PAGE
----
Metta,
Paul. :)
Well then, does it follow that you agree that there are indeed legitimate grounds for the claims of antisemitism in this thread?

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Re: Free speech, mere offense, direct harm & antisemitism

Post by Modus.Ponens » Wed Apr 11, 2018 2:53 am

Upeksha wrote:
Wed Apr 11, 2018 12:42 am
Well, I think that this thread demonstrates that we are all capable of having a collective think on these thorny issues, and if nothing else, that the situation is not at all black and white. It is difficult, complex and inherently contestable.

What this leads to or ought to lead to probably should always remain an open question.

I did not wish or intend to bring undue criticism upon the moderating team - they are doing a very difficult job for free. But I do think they have a responsibility to continually reflect and examine some of the issues raised here. In some cases, I think the opposite tendency has been expressed - a sense that the moral question is completely settled, and anyone who opposes it are themselves a moral problem.

I think it is worth examining that.

There has been explicit statements of the kind that people such as myself who object to and speak up about antisemitic content only do so on the basis of self-righteousness, in order to gain some kind of personal benefit (I wonder what on earth this might be!), have the intention only of shutting down discourses they don't like and are, in the final analysis "morally repugnant" for those reasons.

To say nothing of the bizarre claim that it is more morally repugnant to object to antisemitic content than to post it, what is most troubling about this kind of reasoning is that it denies the very thing it is fighting to preserve: namely, free speech.

Let me explain.

At the root of this particular debate is an epistemological issue: who is making true and valid claims and how do we decide (that truth and validity)?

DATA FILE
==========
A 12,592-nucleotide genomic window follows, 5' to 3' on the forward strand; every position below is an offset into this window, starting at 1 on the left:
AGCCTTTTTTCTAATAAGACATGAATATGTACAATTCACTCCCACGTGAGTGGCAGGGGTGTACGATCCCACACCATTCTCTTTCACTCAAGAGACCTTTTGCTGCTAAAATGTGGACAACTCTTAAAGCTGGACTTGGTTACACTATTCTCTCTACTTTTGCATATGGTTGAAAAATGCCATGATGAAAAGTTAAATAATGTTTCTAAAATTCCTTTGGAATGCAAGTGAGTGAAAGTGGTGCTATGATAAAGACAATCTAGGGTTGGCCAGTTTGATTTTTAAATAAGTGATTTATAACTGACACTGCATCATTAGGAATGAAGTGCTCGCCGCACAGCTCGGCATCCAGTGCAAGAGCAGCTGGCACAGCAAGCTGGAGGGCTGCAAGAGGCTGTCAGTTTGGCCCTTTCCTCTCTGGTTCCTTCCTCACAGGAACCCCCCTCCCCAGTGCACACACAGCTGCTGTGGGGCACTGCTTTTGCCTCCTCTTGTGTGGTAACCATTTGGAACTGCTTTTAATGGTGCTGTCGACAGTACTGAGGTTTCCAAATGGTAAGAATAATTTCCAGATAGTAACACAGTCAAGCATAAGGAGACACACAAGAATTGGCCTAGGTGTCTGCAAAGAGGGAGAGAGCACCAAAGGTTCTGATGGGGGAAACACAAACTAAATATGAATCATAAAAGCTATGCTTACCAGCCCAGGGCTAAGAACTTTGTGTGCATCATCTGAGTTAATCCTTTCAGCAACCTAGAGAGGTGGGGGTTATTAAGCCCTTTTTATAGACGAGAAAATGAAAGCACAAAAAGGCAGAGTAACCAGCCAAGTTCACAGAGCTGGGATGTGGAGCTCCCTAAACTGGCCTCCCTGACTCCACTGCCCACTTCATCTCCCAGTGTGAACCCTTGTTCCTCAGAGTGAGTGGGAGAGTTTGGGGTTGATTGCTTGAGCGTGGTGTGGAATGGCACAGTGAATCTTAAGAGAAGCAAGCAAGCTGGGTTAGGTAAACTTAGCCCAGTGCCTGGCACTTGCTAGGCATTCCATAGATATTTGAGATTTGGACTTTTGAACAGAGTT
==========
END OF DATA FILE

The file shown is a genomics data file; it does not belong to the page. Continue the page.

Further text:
Well, if someone posts content about Jews or Judaism which they think is fair, well founded and true, and someone else thinks it is unfair, unjust and false, then we have a dispute about the validity or truth of those claims, don't we?

If the person - in this case me - can only make the assertion "that is unfair, unjust and false" on the basis of "self-righteousness, gaining personal benefit and trying to shut down a discourse I don't like" it ascribes purely subjective (and unwholesome) motivations to my assertion, and flatly denies any epistemic validity to my position.

At the same time, it raises the epistemic validity of the other position to the level of truth or fact.

The implication is that there can never be an epistemologically coherent case of actual antisemitism - in every case, the agent who asserts it is psychologised, or thought to be proposing something entirely within the sphere of their self-interested motivations.

This is especially a problem when a moderator deploys this kind of (il)logic, because they are invested with the power to decide (truth and validity).

So that has bothered me a little.

But generally I think it has been a fruitful conversation, and I hope a balance may be struck which keeps everyone happy.

:anjali:
Hello, Upekkha.

I just want to add something because you bring up an important point. The people who say that something is racist, or anti semitic, etc, are not necessarily doing so just because of how they feel. They may have all the right answers and not have the patience to reply, or they might not want to sink to their opponent's level. They might feel that what is being said is so morally repugnant that it is not worth the time and energy to dwell on that kind of filth.

The problem is that it has become acceptable in recent years in our societies to throw these insults as a political strategy to silence opponents. And since it is so often a false accusation, it is a very dirty political strategy. And the people who are not racists, but have been following this political freak show closely, have a very short fuse for this kind of behaviour.